Shaping a Civil Rights Vanguard: The Earliest Influences on Constance Baker Motley

By Wolfe, Noel K. | Afro-Americans in New York Life and History, August 2014 | Go to article overview

Shaping a Civil Rights Vanguard: The Earliest Influences on Constance Baker Motley


Wolfe, Noel K., Afro-Americans in New York Life and History


Constance Baker Motley was a vanguard for both the civil rights and women's rights movements. She was a preeminent civil rights trial attorney for the NAACP Legal Defense Fund from the 1950s through the mid-1960s. She argued ten cases before the United States Supreme Court and was the lead attorney in the James Meredith desegregation case against the University of Mississippi. Motley was a woman of firsts--the first African American woman to serve in the New York State Senate, the first woman to act as Manhattan Borough President, the first African American woman appointed to the federal bench and the first African American woman to be chief judge of any court. Yet, despite Motley's remarkable accomplishments, historians and legal scholars have largely ignored her.

In writing this article, I drew from Motley's autobiography that was published in 1998 after she had taken senior status on the U.S. District Court. Despite potential scholarly concerns about relying on a person's memoir in investigating their life, I chose to privilege Motley's voice and how she constructed her life for a broader public. Scholars who have published articles on Motley's life(1) tend to focus primarily on her life as an attorney or judge. There has been no significant scholarly work examining Motley's formative years as a means to understanding and appreciating her professional success and demeanor. Her autobiography is a critical tool in this examination.

As a civil rights attorney, Motley was both an actor for and an embodiment of the change that she was seeking--"equal justice under law."(2) She encountered personal and professional discrimination based on both her gender and race--a combination few of her colleagues experienced. How Motley constructed her identity--as an African American woman and a lawyer--was influenced first by her Caribbean immigrant parents and later by mentors in her chosen profession. Being remembered as merely a list of "firsts" does a disservice to Motley's acumen as an attorney and the major roadblocks of racism and sexism that she had to overcome in order to have such an illustrious career. This article illuminates the influences on the first half of Motley's extraordinary life, through her early career as a trial attorney for the NAACP LDF.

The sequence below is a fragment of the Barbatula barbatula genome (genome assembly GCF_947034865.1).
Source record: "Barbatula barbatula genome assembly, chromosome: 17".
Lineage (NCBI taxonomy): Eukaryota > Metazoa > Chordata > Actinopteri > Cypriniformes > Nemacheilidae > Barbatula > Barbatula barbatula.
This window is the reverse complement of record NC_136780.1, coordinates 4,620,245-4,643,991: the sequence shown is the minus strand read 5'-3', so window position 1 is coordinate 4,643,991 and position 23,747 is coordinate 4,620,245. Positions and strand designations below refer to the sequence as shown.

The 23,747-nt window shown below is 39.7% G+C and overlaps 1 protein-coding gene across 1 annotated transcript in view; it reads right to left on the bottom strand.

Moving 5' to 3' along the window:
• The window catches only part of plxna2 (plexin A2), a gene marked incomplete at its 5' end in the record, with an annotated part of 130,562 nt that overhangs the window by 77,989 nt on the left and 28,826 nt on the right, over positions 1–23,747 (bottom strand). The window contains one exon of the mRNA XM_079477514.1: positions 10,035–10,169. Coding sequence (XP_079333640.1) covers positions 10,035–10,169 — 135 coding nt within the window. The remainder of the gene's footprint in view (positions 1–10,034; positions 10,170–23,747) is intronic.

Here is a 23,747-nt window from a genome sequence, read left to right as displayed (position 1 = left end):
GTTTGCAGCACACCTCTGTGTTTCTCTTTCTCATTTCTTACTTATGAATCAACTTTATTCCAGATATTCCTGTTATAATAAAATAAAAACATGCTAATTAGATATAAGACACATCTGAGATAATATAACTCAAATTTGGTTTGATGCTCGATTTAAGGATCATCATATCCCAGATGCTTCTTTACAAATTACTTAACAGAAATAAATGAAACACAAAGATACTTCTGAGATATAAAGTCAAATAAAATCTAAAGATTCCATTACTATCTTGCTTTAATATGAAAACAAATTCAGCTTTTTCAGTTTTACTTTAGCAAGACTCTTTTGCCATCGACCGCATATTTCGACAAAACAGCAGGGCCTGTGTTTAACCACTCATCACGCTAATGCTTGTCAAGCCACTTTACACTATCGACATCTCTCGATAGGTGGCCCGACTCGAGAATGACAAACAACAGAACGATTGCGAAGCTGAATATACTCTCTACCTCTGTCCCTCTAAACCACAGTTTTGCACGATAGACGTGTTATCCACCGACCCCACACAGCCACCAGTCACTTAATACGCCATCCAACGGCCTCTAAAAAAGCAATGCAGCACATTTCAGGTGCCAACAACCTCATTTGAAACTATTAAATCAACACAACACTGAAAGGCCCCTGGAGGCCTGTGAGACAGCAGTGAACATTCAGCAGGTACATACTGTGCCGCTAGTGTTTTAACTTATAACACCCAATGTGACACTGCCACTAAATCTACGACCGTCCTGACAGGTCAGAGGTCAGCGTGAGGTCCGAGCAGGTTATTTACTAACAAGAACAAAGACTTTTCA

The Early Years: Family and Community

Motley was born in New Haven, Connecticut in 1921, the ninth of twelve children born to immigrant parents from Nevis.3 Her father Willoughby Alva Baker immigrated to the United States in 1906 and her mother Rachel followed the next year.4 Rachel and Willoughby were married in October 1907 at St. Luke's Episcopal Church: 5 St. Luke's, one of four black churches in New Haven during the mid-19[th] century, was formed on June 7, 1844 after a separation of the black and white congregants of Trinity Parish.(6) While the first minister of the newly formed parish was white, by 1856 the congregation was led by a black minister.(7) This church provided the Bakers and other members with a "community of social equals with whom [they] could both worship and socialize."(8) Conveniently, the church was located less than one mile from the Day Street home that the Baker family rented.(9)

By 1920, the multifamily dwelling at Day Street saw a much-expanded Baker family. Willoughby and Rachel had four children in the first thirteen years that they were married: Joseph (age 10), Olive (age 8), Edna (age 7), and Maxwell (age 6). (10) While many of the residents on Day Street were first or second generation immigrants from the British West Indies, there was also one man from China, a man born in Africa but of Italian descent, several African American families and one boarder from Germany. (11) The Baker family also had the benefit of relatives living on the same street. Edward Huggins, Constance's uncle on her mother's side, (12) his wife Meloria and their four children lived only a few houses away. (13) This was the neighborhood and community into which Constance Baker Motley was born--a neighborhood that she described as "thoroughly integated. …

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